POLITICS AND SOCIAL REVOLT

With the ending of the War with France , Great Britain
Great Britain
entered a period of greater economic depression and political uncertainty, characterised by social discontent and unrest. The Radical political party published a leaflet called _The Political Register_, also known as "The Two Penny Trash" to its rivals. The so-called March of the Blanketeers saw 400 spinners and weavers march from Manchester
Manchester
to London
London
in March 1817 to hand the Government a petition. The Luddites destroyed and damaged machinery in the industrial north-west of England. The Peterloo Massacre
Peterloo Massacre
in 1819 began as a protest rally which saw 60,000 people gathering to protest about their living standards, but was quelled by military action and saw eleven people killed and 400 wounded. The Cato Street Conspiracy of 1820 sought to blow up the Cabinet and then move on to storm the Tower of London
London
and overthrow the government. This too was thwarted, with the conspirators executed or transported to Australia
Australia
.

TIMELINE

1714 Upon the death of his second cousin QUEEN ANNE , _George Louis, Elector of Hannover_ succeeds as the new King, GEORGE I , of Great Britain and Ireland , the former of which had itself been established in 1706. This is the beginning of the House of Hanover 's reign over the British Crown . 1715 The Whig Party wins the British Parliamentary Election for the House of Commons . This was the party that was in general opposition of the policies of the King. 1727 GEORGE I dies on 11 June. His son _George, Prince of Wales_ ascends to the throne as GEORGE II 1746 The final Jacobite rising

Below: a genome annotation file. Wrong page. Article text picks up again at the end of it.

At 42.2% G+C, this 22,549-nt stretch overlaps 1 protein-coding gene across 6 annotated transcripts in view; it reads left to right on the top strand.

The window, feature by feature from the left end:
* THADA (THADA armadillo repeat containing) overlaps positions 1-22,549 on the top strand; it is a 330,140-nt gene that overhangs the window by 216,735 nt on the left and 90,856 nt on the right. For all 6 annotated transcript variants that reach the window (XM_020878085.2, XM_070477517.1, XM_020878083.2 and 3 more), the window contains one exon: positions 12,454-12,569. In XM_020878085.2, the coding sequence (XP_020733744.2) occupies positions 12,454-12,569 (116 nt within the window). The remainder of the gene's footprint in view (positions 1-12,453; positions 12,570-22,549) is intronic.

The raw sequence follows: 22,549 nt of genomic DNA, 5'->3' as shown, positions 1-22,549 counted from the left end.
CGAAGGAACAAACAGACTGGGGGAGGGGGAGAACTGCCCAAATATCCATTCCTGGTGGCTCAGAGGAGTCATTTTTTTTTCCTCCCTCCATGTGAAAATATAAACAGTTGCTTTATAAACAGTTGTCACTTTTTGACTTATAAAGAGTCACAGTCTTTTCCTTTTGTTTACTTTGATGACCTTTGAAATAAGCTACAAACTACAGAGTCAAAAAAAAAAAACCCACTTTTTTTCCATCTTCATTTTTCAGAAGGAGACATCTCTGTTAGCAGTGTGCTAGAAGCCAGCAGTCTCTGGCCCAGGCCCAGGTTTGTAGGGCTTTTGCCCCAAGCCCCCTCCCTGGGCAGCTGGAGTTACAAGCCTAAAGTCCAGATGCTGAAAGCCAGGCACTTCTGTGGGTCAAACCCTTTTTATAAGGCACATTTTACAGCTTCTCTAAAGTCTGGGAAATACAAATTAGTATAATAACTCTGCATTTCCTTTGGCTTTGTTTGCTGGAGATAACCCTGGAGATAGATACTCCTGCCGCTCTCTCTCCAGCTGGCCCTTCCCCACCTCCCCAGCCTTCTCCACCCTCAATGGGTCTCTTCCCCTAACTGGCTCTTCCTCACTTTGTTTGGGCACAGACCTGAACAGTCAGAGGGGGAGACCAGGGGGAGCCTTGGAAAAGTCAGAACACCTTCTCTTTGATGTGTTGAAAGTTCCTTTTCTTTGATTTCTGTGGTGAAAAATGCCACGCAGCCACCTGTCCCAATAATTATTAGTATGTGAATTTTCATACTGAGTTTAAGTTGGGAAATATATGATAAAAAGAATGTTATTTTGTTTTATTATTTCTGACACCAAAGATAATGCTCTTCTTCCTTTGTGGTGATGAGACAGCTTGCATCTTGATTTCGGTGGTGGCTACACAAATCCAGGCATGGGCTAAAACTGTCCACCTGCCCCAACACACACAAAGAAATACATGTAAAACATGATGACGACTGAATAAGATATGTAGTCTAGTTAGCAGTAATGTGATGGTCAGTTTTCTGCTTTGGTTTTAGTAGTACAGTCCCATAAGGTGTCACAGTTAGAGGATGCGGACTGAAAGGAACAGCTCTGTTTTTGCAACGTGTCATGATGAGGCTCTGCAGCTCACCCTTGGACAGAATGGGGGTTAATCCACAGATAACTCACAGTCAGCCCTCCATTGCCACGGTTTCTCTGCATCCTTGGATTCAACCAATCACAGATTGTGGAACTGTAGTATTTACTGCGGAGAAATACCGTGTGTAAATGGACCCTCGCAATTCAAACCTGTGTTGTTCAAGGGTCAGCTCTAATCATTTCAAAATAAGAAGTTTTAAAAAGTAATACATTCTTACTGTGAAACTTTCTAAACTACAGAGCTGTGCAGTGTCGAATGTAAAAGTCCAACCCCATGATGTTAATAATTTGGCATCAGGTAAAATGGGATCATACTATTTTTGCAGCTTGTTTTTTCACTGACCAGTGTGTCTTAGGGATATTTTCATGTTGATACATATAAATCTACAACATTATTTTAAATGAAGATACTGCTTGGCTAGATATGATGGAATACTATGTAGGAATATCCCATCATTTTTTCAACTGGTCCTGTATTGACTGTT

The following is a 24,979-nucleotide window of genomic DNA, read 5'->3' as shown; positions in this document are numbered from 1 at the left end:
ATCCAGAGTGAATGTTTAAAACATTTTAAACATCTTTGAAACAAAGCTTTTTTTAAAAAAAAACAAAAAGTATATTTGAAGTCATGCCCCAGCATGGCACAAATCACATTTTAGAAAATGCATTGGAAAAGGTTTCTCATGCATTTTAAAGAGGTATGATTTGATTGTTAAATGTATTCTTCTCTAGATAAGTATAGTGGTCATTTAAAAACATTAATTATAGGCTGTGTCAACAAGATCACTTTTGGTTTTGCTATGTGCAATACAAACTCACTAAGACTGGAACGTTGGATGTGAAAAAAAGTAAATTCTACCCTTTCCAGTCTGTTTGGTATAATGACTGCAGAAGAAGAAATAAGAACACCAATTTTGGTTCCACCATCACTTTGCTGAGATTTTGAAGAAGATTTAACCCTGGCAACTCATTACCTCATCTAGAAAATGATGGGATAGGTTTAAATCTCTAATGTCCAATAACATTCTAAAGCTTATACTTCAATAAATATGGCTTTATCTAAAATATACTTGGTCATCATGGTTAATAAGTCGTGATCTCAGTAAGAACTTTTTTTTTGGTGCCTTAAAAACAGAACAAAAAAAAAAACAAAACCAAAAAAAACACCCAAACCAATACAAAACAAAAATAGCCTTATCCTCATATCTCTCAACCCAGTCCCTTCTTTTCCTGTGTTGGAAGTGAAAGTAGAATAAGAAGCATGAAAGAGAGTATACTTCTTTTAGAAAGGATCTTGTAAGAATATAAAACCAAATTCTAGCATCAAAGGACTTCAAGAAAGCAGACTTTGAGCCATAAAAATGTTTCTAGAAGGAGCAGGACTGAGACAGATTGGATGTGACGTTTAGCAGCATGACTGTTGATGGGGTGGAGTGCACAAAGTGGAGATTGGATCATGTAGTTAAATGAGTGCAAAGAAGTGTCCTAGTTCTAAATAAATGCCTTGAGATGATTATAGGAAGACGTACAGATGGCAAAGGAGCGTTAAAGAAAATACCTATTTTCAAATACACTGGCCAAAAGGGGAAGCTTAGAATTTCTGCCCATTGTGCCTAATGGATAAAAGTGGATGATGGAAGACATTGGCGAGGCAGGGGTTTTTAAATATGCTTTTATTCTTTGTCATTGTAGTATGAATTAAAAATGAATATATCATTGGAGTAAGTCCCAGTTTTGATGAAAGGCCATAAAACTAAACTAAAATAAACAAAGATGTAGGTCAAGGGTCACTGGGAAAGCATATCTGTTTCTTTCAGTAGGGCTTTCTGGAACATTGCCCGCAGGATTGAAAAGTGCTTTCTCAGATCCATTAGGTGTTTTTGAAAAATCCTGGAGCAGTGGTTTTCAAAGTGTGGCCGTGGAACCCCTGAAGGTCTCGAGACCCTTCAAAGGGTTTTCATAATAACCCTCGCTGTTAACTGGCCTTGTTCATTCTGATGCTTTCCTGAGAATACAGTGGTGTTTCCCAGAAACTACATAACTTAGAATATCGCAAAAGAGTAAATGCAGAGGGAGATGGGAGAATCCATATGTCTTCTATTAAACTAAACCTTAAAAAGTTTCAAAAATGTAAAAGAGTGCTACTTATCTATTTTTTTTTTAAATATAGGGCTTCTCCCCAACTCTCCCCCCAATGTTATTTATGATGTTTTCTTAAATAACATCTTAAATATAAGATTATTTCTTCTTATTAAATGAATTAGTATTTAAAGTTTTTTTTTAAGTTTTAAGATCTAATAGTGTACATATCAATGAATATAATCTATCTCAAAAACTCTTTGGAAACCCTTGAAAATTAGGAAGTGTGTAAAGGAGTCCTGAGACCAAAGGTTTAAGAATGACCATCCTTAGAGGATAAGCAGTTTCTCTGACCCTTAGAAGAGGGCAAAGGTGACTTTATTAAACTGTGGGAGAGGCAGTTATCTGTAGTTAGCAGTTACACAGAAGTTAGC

Jacobite rising
is crushed at the Battle of Culloden . 1760 GEORGE II dies on 25 October, and his grandson _George, Prince of Wales_ ascends to the throne as GEORGE III , since his father, Frederick, Prince of Wales